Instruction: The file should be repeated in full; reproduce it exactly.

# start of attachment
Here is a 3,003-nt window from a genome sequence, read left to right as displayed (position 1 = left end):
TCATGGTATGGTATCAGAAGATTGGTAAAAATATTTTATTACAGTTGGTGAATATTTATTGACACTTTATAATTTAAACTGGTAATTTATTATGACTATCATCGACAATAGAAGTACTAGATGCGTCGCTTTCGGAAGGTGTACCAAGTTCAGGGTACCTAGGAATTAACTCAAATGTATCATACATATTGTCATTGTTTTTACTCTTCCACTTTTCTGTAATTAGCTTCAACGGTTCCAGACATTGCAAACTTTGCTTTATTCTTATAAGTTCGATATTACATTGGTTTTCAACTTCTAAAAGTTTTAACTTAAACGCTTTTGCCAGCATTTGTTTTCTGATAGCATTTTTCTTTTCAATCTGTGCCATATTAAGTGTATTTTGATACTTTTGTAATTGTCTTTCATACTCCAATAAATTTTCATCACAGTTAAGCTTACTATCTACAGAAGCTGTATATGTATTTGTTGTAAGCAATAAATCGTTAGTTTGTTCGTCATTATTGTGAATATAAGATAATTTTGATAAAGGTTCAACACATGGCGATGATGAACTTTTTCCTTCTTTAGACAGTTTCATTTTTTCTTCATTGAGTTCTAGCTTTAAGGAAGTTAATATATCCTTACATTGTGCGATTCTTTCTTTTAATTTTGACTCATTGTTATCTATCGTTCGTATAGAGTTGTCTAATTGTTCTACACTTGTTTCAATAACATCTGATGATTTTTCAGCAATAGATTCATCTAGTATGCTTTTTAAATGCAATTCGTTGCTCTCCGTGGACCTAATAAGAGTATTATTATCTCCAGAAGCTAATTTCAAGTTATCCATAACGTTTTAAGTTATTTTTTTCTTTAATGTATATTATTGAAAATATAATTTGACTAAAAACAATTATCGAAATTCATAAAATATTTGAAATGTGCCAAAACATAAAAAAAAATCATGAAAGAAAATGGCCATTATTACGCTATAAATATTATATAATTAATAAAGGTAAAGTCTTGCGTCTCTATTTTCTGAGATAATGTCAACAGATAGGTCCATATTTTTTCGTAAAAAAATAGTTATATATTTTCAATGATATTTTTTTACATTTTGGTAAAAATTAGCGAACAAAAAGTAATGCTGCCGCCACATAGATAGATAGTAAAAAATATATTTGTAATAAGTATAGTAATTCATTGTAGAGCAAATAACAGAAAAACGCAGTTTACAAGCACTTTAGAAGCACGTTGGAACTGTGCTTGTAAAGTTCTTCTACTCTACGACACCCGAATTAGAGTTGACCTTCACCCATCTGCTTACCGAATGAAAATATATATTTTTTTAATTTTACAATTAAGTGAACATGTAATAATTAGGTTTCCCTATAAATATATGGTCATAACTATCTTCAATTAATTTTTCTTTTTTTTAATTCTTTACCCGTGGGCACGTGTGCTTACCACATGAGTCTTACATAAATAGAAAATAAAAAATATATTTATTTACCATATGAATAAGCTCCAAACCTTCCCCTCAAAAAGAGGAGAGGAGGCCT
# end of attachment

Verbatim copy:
Here is a 3,003-nt window from a genome sequence, read left to right as displayed (position 1 = left end):
TCATGGTATGGTATCAGAAGATTGGTAAAAATATTTTATTACAGTTGGTGAATATTTATTGACACTTTATAATTTAAACTGGTAATTTATTATGACTATCATCGACAATAGAAGTACTAGATGCGTCGCTTTCGGAAGGTGTACCAAGTTCAGGGTACCTAGGAATTAACTCAAATGTATCATACATATTGTCATTGTTTTTACTCTTCCACTTTTCTGTAATTAGCTTCAACGGTTCCAGACATTGCAAACTTTGCTTTATTCTTATAAGTTCGATATTACATTGGTTTTCAACTTCTAAAAGTTTTAACTTAAACGCTTTTGCCAGCATTTGTTTTCTGATAGCATTTTTCTTTTCAATCTGTGCCATATTAAGTGTATTTTGATACTTTTGTAATTGTCTTTCATACTCCAATAAATTTTCATCACAGTTAAGCTTACTATCTACAGAAGCTGTATATGTATTTGTTGTAAGCAATAAATCGTTAGTTTGTTCGTCATTATTGTGAATATAAGATAATTTTGATAAAGGTTCAACACATGGCGATGATGAACTTTTTCCTTCTTTAGACAGTTTCATTTTTTCTTCATTGAGTTCTAGCTTTAAGGAAGTTAATATATCCTTACATTGTGCGATTCTTTCTTTTAATTTTGACTCATTGTTATCTATCGTTCGTATAGAGTTGTCTAATTGTTCTACACTTGTTTCAATAACATCTGATGATTTTTCAGCAATAGATTCATCTAGTATGCTTTTTAAATGCAATTCGTTGCTCTCCGTGGACCTAATAAGAGTATTATTATCTCCAGAAGCTAATTTCAAGTTATCCATAACGTTTTAAGTTATTTTTTTCTTTAATGTATATTATTGAAAATATAATTTGACTAAAAACAATTATCGAAATTCATAAAATATTTGAAATGTGCCAAAACATAAAAAAAAATCATGAAAGAAAATGGCCATTATTACGCTATAAATATTATATAATTAATAAAGGTAAAGTCTTGCGTCTCTATTTTCTGAGATAATGTCAACAGATAGGTCCATATTTTTTCGTAAAAAAATAGTTATATATTTTCAATGATATTTTTTTACATTTTGGTAAAAATTAGCGAACAAAAAGTAATGCTGCCGCCACATAGATAGATAGTAAAAAATATATTTGTAATAAGTATAGTAATTCATTGTAGAGCAAATAACAGAAAAACGCAGTTTACAAGCACTTTAGAAGCACGTTGGAACTGTGCTTGTAAAGTTCTTCTACTCTACGACACCCGAATTAGAGTTGACCTTCACCCATCTGCTTACCGAATGAAAATATATATTTTTTTAATTTTACAATTAAGTGAACATGTAATAATTAGGTTTCCCTATAAATATATGGTCATAACTATCTTCAATTAATTTTTCTTTTTTTTAATTCTTTACCCGTGGGCACGTGTGCTTACCACATGAGTCTTACATAAATAGAAAATAAAAAATATATTTATTTACCATATGAATAAGCTCCAAACCTTCCCCTCAAAAAGAGGAGAGGAGGCCT